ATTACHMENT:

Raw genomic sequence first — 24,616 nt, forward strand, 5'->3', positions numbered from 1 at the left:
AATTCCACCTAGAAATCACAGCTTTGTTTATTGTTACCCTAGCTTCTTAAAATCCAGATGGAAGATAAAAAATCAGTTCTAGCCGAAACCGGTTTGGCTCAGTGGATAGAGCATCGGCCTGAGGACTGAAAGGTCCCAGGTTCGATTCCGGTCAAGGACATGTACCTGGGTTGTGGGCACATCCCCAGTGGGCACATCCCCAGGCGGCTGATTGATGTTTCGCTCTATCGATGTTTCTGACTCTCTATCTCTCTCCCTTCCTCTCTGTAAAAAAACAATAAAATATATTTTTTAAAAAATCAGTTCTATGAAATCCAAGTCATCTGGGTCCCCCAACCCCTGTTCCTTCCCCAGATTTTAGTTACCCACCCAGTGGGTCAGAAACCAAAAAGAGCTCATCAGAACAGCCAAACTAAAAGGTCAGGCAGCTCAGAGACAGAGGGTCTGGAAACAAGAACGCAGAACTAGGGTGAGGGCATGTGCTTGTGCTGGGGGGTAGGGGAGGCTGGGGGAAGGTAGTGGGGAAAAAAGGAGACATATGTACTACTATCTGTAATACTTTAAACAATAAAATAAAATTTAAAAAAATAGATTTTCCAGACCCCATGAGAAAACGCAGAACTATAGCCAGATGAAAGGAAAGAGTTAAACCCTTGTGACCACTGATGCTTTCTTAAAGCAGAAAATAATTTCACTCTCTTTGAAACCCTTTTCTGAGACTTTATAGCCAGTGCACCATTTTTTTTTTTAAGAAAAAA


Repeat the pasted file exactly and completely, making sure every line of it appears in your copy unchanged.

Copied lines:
Raw genomic sequence first — 24,616 nt, forward strand, 5'->3', positions numbered from 1 at the left:
AATTCCACCTAGAAATCACAGCTTTGTTTATTGTTACCCTAGCTTCTTAAAATCCAGATGGAAGATAAAAAATCAGTTCTAGCCGAAACCGGTTTGGCTCAGTGGATAGAGCATCGGCCTGAGGACTGAAAGGTCCCAGGTTCGATTCCGGTCAAGGACATGTACCTGGGTTGTGGGCACATCCCCAGTGGGCACATCCCCAGGCGGCTGATTGATGTTTCGCTCTATCGATGTTTCTGACTCTCTATCTCTCTCCCTTCCTCTCTGTAAAAAAACAATAAAATATATTTTTTAAAAAATCAGTTCTATGAAATCCAAGTCATCTGGGTCCCCCAACCCCTGTTCCTTCCCCAGATTTTAGTTACCCACCCAGTGGGTCAGAAACCAAAAAGAGCTCATCAGAACAGCCAAACTAAAAGGTCAGGCAGCTCAGAGACAGAGGGTCTGGAAACAAGAACGCAGAACTAGGGTGAGGGCATGTGCTTGTGCTGGGGGGTAGGGGAGGCTGGGGGAAGGTAGTGGGGAAAAAAGGAGACATATGTACTACTATCTGTAATACTTTAAACAATAAAATAAAATTTAAAAAAATAGATTTTCCAGACCCCATGAGAAAACGCAGAACTATAGCCAGATGAAAGGAAAGAGTTAAACCCTTGTGACCACTGATGCTTTCTTAAAGCAGAAAATAATTTCACTCTCTTTGAAACCCTTTTCTGAGACTTTATAGCCAGTGCACCATTTTTTTTTTTAAGAAAAAA